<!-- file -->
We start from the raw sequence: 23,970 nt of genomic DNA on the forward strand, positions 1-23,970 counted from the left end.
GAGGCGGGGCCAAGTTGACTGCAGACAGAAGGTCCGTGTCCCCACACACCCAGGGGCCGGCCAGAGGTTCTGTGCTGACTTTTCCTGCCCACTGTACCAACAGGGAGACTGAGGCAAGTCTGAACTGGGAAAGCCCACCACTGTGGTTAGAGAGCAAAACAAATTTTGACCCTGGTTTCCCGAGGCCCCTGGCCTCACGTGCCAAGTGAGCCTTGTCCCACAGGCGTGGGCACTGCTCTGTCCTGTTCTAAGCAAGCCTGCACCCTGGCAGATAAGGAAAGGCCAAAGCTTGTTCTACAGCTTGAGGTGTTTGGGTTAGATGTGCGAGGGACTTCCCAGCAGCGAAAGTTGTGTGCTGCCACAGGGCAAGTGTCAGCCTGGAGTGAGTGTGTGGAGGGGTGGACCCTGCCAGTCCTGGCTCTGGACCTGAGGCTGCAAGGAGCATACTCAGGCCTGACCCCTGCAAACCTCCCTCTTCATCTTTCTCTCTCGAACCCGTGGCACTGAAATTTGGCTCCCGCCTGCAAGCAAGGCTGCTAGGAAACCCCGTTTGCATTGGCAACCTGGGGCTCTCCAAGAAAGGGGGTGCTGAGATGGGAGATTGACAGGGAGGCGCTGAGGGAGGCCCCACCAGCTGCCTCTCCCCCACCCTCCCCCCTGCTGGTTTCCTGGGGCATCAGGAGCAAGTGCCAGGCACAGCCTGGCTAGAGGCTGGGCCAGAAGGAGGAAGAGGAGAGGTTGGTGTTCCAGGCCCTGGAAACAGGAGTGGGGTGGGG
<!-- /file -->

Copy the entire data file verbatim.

We start from the raw sequence: 23,970 nt of genomic DNA on the forward strand, positions 1-23,970 counted from the left end.
GAGGCGGGGCCAAGTTGACTGCAGACAGAAGGTCCGTGTCCCCACACACCCAGGGGCCGGCCAGAGGTTCTGTGCTGACTTTTCCTGCCCACTGTACCAACAGGGAGACTGAGGCAAGTCTGAACTGGGAAAGCCCACCACTGTGGTTAGAGAGCAAAACAAATTTTGACCCTGGTTTCCCGAGGCCCCTGGCCTCACGTGCCAAGTGAGCCTTGTCCCACAGGCGTGGGCACTGCTCTGTCCTGTTCTAAGCAAGCCTGCACCCTGGCAGATAAGGAAAGGCCAAAGCTTGTTCTACAGCTTGAGGTGTTTGGGTTAGATGTGCGAGGGACTTCCCAGCAGCGAAAGTTGTGTGCTGCCACAGGGCAAGTGTCAGCCTGGAGTGAGTGTGTGGAGGGGTGGACCCTGCCAGTCCTGGCTCTGGACCTGAGGCTGCAAGGAGCATACTCAGGCCTGACCCCTGCAAACCTCCCTCTTCATCTTTCTCTCTCGAACCCGTGGCACTGAAATTTGGCTCCCGCCTGCAAGCAAGGCTGCTAGGAAACCCCGTTTGCATTGGCAACCTGGGGCTCTCCAAGAAAGGGGGTGCTGAGATGGGAGATTGACAGGGAGGCGCTGAGGGAGGCCCCACCAGCTGCCTCTCCCCCACCCTCCCCCCTGCTGGTTTCCTGGGGCATCAGGAGCAAGTGCCAGGCACAGCCTGGCTAGAGGCTGGGCCAGAAGGAGGAAGAGGAGAGGTTGGTGTTCCAGGCCCTGGAAACAGGAGTGGGGTGGGG